Finally, fresh snow has made an appearance. Overnight, two to three inches of the wintery cover added to the packed base which has progressively gotten crunchier since our arrival a week ago. The overall weather was not what was expected or forecast, it has been warmer and sunnier than we had imagined and the park employees would wish for. After all, it is winter in Yellowstone and at this time of year everything and everyone operates on the snow, not grass and asphalt. Today is our last day in the park.
We are not in a hurry to do much of anything. With the new snow we would have needed snowshoes to take the trail past Morning Glory pool to Gem pool and Pinto spring where last year we were amazed with bands of icey ribbons Caroline referred to as “ice bacon”. So, with Yaktrax stretched onto our boots we march out around Old Faithful to the bridge crossing the Firehole River.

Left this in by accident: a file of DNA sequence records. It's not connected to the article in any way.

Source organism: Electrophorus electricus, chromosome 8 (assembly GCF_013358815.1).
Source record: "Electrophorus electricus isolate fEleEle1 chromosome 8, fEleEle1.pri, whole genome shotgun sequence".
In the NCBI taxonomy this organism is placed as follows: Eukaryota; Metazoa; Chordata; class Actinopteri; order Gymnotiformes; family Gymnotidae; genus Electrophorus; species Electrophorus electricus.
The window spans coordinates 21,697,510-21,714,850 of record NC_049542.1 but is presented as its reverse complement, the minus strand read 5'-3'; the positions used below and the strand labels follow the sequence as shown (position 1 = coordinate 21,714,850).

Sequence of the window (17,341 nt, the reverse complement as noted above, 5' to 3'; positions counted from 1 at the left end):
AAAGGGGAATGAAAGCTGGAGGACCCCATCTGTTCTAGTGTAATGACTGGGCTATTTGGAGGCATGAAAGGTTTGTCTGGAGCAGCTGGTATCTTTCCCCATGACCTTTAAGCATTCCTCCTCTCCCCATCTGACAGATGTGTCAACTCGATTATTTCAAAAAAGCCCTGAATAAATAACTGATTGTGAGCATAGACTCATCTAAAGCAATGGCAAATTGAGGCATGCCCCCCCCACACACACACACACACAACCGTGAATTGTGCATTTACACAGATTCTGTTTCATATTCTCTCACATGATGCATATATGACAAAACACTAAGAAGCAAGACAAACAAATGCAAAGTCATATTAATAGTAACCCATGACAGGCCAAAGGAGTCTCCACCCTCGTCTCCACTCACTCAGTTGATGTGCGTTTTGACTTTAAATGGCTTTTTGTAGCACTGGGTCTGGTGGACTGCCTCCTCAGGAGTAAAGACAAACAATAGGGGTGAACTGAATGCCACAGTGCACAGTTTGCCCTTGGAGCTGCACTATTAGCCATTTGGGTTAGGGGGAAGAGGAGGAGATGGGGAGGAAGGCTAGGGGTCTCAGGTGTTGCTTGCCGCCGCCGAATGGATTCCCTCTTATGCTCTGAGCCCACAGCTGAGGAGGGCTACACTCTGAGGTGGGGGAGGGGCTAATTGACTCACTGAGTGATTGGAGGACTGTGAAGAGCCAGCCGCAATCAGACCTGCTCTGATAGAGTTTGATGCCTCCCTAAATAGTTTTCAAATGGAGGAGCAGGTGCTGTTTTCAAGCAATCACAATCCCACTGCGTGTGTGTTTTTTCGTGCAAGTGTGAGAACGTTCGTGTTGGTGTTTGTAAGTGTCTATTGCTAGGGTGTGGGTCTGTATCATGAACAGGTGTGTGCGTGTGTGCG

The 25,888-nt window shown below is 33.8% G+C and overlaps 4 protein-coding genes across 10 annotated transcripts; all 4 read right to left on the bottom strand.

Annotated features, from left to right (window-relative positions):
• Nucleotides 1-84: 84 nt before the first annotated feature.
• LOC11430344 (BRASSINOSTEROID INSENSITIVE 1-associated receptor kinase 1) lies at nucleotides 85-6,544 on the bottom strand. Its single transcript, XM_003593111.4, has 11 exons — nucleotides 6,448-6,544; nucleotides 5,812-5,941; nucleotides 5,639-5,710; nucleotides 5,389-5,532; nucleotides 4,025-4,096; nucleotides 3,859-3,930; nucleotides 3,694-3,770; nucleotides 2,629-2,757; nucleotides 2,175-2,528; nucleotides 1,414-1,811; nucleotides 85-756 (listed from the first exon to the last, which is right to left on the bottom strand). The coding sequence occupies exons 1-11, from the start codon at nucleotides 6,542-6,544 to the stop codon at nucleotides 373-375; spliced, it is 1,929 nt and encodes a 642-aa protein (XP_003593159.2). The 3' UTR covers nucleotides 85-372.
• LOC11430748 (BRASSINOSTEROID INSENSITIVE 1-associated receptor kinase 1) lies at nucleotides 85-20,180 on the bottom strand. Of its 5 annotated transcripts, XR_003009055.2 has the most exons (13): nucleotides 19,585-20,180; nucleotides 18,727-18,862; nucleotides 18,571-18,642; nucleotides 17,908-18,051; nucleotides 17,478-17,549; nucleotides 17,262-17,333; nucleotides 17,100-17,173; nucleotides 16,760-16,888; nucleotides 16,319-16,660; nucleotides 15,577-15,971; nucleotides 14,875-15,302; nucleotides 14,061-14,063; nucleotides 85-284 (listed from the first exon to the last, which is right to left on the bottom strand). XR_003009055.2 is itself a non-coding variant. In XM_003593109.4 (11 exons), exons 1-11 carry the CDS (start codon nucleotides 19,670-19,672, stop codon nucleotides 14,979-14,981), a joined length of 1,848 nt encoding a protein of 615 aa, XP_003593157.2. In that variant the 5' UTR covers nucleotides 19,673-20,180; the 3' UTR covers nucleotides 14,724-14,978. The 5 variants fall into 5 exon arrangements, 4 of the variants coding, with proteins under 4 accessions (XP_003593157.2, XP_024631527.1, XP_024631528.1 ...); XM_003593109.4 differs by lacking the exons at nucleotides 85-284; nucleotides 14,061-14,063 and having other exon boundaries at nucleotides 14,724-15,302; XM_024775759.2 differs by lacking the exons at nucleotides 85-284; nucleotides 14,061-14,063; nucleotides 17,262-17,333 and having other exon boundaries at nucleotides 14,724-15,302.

Turned out that had we been carrying the snowshoes with us, they wouldn’t have been put to much use anyway as we got stuck behind the same herd of bison we had been watching yesterday. It was near Infant Geyser that we stopped to watch and photograph the snow covered bison who were just beginning to move from their slumber. As they started to stir this early morning they moved directly towards our trail and then up and over the boardwalk, stopping us in our tracks.